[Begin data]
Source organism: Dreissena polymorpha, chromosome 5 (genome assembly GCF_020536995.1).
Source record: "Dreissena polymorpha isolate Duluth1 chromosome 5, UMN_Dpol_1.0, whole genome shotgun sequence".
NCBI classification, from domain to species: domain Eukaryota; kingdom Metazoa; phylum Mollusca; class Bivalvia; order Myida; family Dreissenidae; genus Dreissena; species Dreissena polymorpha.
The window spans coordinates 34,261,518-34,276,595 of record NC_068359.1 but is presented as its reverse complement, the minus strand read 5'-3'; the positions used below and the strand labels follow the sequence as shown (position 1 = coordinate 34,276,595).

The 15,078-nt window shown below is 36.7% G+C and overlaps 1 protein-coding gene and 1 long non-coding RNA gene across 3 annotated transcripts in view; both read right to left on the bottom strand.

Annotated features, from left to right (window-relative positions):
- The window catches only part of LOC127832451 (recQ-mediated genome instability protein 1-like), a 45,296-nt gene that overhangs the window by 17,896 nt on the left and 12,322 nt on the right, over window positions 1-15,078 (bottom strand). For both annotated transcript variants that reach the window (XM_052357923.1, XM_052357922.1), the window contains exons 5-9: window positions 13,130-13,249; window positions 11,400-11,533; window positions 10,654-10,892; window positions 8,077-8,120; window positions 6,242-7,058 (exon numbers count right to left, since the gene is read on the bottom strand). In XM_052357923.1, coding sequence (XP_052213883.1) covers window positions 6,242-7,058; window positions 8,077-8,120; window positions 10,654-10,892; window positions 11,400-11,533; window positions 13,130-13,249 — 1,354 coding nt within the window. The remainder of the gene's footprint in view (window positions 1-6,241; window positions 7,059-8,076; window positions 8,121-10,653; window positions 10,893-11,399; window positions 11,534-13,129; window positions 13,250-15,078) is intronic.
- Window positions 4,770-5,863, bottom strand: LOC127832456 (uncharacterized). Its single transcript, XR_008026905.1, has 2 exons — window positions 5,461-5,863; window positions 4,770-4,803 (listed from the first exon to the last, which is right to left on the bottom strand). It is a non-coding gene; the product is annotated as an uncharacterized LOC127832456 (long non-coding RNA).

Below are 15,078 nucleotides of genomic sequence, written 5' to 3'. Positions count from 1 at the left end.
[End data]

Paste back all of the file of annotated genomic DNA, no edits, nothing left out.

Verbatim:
Source organism: Dreissena polymorpha, chromosome 5 (genome assembly GCF_020536995.1).
Source record: "Dreissena polymorpha isolate Duluth1 chromosome 5, UMN_Dpol_1.0, whole genome shotgun sequence".
NCBI classification, from domain to species: domain Eukaryota; kingdom Metazoa; phylum Mollusca; class Bivalvia; order Myida; family Dreissenidae; genus Dreissena; species Dreissena polymorpha.
The window spans coordinates 34,261,518-34,276,595 of record NC_068359.1 but is presented as its reverse complement, the minus strand read 5'-3'; the positions used below and the strand labels follow the sequence as shown (position 1 = coordinate 34,276,595).

The 15,078-nt window shown below is 36.7% G+C and overlaps 1 protein-coding gene and 1 long non-coding RNA gene across 3 annotated transcripts in view; both read right to left on the bottom strand.

Annotated features, from left to right (window-relative positions):
- The window catches only part of LOC127832451 (recQ-mediated genome instability protein 1-like), a 45,296-nt gene that overhangs the window by 17,896 nt on the left and 12,322 nt on the right, over window positions 1-15,078 (bottom strand). For both annotated transcript variants that reach the window (XM_052357923.1, XM_052357922.1), the window contains exons 5-9: window positions 13,130-13,249; window positions 11,400-11,533; window positions 10,654-10,892; window positions 8,077-8,120; window positions 6,242-7,058 (exon numbers count right to left, since the gene is read on the bottom strand). In XM_052357923.1, coding sequence (XP_052213883.1) covers window positions 6,242-7,058; window positions 8,077-8,120; window positions 10,654-10,892; window positions 11,400-11,533; window positions 13,130-13,249 — 1,354 coding nt within the window. The remainder of the gene's footprint in view (window positions 1-6,241; window positions 7,059-8,076; window positions 8,121-10,653; window positions 10,893-11,399; window positions 11,534-13,129; window positions 13,250-15,078) is intronic.
- Window positions 4,770-5,863, bottom strand: LOC127832456 (uncharacterized). Its single transcript, XR_008026905.1, has 2 exons — window positions 5,461-5,863; window positions 4,770-4,803 (listed from the first exon to the last, which is right to left on the bottom strand). It is a non-coding gene; the product is annotated as an uncharacterized LOC127832456 (long non-coding RNA).

Below are 15,078 nucleotides of genomic sequence, written 5' to 3'. Positions count from 1 at the left end.